I don’t have many memories from that time. However, I remember my mother saying that she had to take me to the sugar beet fields with her. I can kind of remember those days when my sister and I were left under the shade of trees. Many of the sugar beet workers came from the same area in BC and my mother knew the families. There was one grandmother, Baba-san, who was supposed to look after us with her two granddaughters. For some reason, one day my mother decided that she wasn’t going to leave us with her. She took us to the fields. On that day those two granddaughters drowned in a pit. After that she would always take us to the fields with her. It was better to be left by the side of the fields, even though we were four and two, than to be worried about us.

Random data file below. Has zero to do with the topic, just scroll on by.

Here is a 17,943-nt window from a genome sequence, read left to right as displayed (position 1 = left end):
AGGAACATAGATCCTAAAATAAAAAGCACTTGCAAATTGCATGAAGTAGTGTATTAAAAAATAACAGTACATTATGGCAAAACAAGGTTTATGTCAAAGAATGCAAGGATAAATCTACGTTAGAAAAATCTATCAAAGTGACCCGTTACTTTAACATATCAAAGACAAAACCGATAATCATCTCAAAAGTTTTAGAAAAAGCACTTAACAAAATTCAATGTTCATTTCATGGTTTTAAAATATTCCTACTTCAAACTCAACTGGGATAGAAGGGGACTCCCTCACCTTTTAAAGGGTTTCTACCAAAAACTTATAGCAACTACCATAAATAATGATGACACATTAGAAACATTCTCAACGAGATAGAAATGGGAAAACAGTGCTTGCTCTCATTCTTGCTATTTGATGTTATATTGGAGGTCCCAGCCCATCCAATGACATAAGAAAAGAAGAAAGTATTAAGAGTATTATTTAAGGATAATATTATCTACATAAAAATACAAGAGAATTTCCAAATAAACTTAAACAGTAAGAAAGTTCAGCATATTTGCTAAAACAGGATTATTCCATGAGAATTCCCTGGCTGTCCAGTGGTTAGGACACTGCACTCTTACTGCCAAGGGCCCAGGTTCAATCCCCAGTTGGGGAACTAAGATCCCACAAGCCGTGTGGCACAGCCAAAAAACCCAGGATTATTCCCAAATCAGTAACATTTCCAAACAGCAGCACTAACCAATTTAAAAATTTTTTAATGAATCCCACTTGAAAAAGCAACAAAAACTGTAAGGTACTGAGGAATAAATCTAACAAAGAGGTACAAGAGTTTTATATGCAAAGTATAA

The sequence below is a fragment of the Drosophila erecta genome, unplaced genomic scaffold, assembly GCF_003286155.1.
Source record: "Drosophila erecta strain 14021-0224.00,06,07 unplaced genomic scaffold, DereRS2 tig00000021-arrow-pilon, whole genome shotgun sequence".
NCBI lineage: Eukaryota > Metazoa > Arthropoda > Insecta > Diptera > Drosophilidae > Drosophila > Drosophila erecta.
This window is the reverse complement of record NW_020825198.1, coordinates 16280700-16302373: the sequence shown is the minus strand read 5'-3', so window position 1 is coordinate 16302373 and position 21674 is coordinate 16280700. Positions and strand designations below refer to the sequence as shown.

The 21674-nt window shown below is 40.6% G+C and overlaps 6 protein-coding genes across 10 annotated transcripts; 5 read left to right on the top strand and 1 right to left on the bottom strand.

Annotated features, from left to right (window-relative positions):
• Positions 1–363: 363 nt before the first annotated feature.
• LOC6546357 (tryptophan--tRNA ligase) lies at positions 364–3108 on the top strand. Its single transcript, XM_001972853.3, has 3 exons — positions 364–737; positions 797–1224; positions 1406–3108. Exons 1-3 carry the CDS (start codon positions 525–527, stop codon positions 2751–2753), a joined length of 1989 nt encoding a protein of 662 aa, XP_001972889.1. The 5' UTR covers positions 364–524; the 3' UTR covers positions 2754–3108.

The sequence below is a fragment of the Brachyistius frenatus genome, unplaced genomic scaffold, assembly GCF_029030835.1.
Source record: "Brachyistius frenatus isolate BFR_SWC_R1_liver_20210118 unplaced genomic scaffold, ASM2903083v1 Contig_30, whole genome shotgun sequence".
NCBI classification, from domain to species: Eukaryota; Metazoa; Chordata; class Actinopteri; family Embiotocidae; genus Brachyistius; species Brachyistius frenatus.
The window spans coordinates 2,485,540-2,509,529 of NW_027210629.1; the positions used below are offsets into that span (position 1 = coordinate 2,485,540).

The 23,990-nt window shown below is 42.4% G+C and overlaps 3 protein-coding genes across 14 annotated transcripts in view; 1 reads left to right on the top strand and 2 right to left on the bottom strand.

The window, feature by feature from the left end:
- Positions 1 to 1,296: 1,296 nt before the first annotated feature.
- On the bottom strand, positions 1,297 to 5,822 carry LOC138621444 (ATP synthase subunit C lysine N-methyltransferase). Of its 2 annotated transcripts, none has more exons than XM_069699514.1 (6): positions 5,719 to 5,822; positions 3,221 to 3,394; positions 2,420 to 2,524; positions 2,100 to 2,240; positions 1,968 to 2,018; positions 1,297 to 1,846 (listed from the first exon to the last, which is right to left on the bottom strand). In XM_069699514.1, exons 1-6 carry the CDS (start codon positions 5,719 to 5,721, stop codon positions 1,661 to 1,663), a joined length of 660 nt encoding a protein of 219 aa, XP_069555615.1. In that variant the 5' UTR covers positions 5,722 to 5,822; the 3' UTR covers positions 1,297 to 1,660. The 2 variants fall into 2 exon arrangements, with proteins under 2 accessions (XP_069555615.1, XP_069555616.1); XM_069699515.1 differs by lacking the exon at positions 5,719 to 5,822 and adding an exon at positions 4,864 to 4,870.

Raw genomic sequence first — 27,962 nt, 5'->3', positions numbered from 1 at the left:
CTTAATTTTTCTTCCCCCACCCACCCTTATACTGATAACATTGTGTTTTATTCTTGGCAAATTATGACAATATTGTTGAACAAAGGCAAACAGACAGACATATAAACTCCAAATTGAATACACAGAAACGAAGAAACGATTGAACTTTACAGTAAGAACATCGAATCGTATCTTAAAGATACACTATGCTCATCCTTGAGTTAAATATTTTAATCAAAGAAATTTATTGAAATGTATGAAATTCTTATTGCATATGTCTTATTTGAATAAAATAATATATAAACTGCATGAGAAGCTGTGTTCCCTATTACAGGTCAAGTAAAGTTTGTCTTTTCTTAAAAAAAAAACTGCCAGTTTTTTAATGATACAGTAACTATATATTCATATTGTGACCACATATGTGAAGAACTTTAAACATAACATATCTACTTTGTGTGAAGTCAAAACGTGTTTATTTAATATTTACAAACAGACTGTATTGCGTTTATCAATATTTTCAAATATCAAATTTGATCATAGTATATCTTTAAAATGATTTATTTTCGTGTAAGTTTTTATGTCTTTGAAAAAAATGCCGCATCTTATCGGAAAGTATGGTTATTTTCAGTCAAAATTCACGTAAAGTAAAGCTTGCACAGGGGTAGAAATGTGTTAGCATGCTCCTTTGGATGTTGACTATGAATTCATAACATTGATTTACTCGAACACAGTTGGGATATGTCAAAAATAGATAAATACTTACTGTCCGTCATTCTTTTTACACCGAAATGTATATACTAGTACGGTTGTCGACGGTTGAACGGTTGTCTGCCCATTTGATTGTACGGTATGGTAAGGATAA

In Manitoba, there were few Asians, particularly Japanese. Throughout my school years, there were no other Asians in my classes. I always felt different but tried to blend in. From a young age, my sister and I were introduced to the Anglican church and attended for years. Our parents were Buddhists but I guess they figured something was better than nothing. They never went but they allowed my sister and I to go with neighbours.